Low refrigerant in your central air conditioner gradually reduces cooling performance and efficiency.
Initially, the symptoms may be vague and perhaps contradictory. However, one thing’s for sure: continuing to operate a central A/C when refrigerant levels are below manufacturer’s specifications not only causes higher operating costs and makes the house less comfortable, it may eventually inflict irreparable damage to critical components like the compressor, the most expensive component in the system. That’s probably why refrigerant is considered the “lifeblood of air conditioning.”
Symptoms of Low Refrigerant
- Diminishing cooling performance. You notice your air conditioner runs longer and longer cycles to maintain standard thermostat settings. Eventually, the unit will run almost continuously. Still, the home seems increasingly uncomfortable.
- Higher operating costs. Extended cycles cause monthly bills to rise, as well, since the unit’s consuming excess electricity. If there’s no other obvious cause for increased cooling costs, suspect a refrigerant issue.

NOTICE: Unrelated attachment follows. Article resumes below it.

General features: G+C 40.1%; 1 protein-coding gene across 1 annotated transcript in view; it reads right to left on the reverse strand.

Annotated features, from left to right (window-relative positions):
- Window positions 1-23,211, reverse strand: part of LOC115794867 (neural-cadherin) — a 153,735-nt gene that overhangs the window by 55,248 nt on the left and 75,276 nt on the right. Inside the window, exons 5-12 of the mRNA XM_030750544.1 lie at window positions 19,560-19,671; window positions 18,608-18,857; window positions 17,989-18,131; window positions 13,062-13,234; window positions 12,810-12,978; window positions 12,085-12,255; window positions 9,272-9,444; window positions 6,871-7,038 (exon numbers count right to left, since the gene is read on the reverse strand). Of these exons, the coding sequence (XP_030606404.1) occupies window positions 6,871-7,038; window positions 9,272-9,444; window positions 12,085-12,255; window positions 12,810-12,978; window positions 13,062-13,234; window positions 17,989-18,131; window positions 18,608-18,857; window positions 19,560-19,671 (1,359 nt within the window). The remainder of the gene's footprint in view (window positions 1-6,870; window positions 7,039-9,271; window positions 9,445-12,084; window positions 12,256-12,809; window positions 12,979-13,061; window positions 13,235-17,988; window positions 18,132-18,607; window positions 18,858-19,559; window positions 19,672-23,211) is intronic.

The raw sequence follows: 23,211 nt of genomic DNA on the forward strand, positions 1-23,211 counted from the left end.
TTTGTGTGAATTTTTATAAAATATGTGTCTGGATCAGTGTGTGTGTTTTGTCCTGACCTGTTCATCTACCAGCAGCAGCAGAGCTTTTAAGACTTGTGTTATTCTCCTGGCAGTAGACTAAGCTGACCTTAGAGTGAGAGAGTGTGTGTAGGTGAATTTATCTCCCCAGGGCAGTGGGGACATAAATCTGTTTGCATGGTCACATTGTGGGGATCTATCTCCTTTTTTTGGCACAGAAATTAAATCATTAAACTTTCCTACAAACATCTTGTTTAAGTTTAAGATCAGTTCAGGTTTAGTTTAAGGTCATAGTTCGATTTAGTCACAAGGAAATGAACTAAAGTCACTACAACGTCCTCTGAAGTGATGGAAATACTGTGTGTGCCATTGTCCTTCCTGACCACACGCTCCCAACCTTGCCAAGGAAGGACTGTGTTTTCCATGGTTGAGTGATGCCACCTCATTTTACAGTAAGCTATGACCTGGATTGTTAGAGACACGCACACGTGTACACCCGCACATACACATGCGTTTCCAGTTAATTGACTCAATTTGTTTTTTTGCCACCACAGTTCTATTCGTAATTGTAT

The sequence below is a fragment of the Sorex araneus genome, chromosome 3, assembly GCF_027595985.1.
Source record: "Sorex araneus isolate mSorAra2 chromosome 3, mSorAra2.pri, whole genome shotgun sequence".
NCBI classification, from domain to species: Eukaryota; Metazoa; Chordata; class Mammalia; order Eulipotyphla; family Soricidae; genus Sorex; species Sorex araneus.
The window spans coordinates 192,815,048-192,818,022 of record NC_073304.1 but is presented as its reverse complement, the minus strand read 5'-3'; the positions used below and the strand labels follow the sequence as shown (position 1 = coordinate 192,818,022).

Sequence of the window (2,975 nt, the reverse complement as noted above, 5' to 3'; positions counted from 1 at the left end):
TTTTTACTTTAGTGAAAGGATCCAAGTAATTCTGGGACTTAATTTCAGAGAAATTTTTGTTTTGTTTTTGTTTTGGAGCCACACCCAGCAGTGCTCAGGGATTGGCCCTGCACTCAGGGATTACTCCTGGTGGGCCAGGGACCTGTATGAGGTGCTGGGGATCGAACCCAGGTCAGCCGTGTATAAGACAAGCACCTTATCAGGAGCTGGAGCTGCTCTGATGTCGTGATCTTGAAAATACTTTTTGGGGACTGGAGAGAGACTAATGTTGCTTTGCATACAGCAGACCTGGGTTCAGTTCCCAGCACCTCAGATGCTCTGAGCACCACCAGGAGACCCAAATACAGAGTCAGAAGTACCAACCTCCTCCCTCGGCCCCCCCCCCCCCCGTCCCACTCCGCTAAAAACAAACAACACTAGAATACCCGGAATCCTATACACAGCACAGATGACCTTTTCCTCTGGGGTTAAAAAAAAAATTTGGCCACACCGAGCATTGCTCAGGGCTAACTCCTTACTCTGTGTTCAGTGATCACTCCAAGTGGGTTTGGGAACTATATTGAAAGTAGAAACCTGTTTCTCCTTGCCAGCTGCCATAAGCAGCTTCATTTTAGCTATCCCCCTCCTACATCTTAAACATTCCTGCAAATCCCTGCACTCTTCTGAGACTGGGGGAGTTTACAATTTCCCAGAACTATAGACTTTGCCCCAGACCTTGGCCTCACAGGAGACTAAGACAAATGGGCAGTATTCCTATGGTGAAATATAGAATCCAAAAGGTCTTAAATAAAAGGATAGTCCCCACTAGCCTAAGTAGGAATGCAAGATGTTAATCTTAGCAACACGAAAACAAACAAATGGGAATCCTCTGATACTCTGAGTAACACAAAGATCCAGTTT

- Increased indoor humidity. Refrigerant plays another role in the cooling process. Circulating through the indoor evaporator coil, it facilitates extraction of water vapor from household air. If the refrigerant level’s too low, your house may feel humid.
- Coil icing. Low refrigerant makes the A/C evaporator coil extract heat from the air less efficiently. This causes the coil temperature to initially drop into the freezing range. Coil condensation turns to ice which eventually completely obstructs airflow through the coil. This, in turn, can damage the system compressor.
- System shutdown. Many central air conditioners incorporate a safety feature that automatically turns off the unit to prevent severe damage due to low refrigerant. If the A/C shuts down for no apparent reason, insufficient refrigerant may be the cause.
What To Do
Air conditioners don’t consume refrigerant. Therefore, if the level is low, it’s nearly always the result of a small leak somewhere in the system. A qualified HVAC contractor has the specialized equipment and expertise to pinpoint the leak, repair it, and restore the refrigerant level to manufacturer’s specs.
Contact the service professionals at CCAC to diagnose and repair potential low refrigerant issues in your central air conditioner.